Reflection from Wells and Barriers
What we have done so far applies also to waves in quantum mechanics provided we keep in mind the fact that the waves are complex and we are plotting only their real or imaginary parts. Waves in quantum mechanics have an additional property which mechanical waves and optical waves (at least at normal incidence) do not: the k-vector can be an imaginary quantity, i.e. its square can be negative. Our complex algebra has no problem treating k as imaginary - it is the physical significance of an imaginary k-vector that is the problem. Consider the following situation: a wave is travelling along a long string. A segment of the string one wavelength long is replaced by a piece with a linear mass density that is different - either heavier or lighter. A heavier segment will have a higher k (shorter wavelength) and a lighter segment will have a lower k (longer wavelength). We can calculate the amplitude of the transmitted wave and plot it as a function of the square of the k ratio. This is what is done in the next example.
The "in" and "out" labels on k anticipate the quantum application - for the string "in" is the segment and "out" is the rest of the string. Whenever the k-ratio is an integer or half integer an integral number of half-wavelengths fit into the inserted segment and there is no reflection. Note that as the ratio tends to zero the transmitted amplitude decreases, but does not go to zero. The values plotted in the negative region are those resulting from the algebra with an imaginary value for the k-ratio. These values have no physical significance for the string - the mass of the inserted segment cannot be less than zero. Quantum mechanics differs from classical mechanics in that it allows kinetic energy to have a negative value, so the negative region is physically significant. The next example explores the significance of the negative region by showing what happens when the k-ratio is i/4.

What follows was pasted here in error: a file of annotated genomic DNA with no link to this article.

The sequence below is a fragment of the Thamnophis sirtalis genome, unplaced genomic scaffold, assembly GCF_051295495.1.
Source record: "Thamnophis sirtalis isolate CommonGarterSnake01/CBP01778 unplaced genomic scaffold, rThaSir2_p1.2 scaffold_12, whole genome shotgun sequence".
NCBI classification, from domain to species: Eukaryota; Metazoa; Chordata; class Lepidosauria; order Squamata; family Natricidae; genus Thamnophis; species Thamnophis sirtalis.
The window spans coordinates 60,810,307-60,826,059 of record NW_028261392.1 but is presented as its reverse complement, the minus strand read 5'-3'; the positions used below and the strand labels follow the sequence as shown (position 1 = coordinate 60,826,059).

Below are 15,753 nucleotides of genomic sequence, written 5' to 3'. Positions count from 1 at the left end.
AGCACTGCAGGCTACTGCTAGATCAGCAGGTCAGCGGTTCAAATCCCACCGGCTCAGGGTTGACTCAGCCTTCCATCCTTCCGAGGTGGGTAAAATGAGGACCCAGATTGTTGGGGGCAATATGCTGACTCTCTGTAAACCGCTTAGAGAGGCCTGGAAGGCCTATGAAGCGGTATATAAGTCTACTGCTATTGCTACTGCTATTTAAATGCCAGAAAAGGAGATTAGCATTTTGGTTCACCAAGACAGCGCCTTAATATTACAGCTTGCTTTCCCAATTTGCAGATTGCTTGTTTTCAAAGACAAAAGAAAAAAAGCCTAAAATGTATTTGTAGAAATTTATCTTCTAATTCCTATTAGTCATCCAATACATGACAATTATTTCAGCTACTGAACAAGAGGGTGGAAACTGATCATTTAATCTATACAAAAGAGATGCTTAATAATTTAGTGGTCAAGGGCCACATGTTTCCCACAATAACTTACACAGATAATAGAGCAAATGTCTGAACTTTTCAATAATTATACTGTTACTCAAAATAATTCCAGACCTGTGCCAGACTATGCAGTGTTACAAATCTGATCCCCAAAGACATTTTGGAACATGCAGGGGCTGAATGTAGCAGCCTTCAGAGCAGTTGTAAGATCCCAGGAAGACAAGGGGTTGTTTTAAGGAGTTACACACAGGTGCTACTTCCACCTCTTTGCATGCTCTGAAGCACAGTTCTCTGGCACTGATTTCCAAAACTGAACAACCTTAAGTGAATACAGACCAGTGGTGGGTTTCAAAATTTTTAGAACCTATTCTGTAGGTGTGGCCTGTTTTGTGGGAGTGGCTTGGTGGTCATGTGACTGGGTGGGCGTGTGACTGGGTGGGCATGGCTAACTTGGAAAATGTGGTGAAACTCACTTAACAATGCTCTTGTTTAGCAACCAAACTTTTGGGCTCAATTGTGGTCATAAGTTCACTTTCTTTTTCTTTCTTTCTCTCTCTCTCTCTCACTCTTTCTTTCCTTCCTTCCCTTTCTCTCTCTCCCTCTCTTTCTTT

The wave "tunnels" through the region of negative kinetic energy and a fraction appears on the far side as a transmitted wave. Amusing though the example may be, it is somewhat misleading. What is plotted is the real (or imaginary) part of the wavefunction. This is done so we can see our boundary-condition matching algebra in action. Waves in quantum mechanics are complex, and neither the modulus of the wavefunction nor its square, the probability density, is time dependent. The probability density exhibits standing waves in the incident region, but has no spatial dependence in the transmission region. We can 'discover' this by extending the program to calculate both real and imaginary parts and combine them to find the modulus and its square. When we plot the result, we find that nothing varies with time. We get the same result if we use algebra to cancel out the time dependence. This is the approach taken in the program below.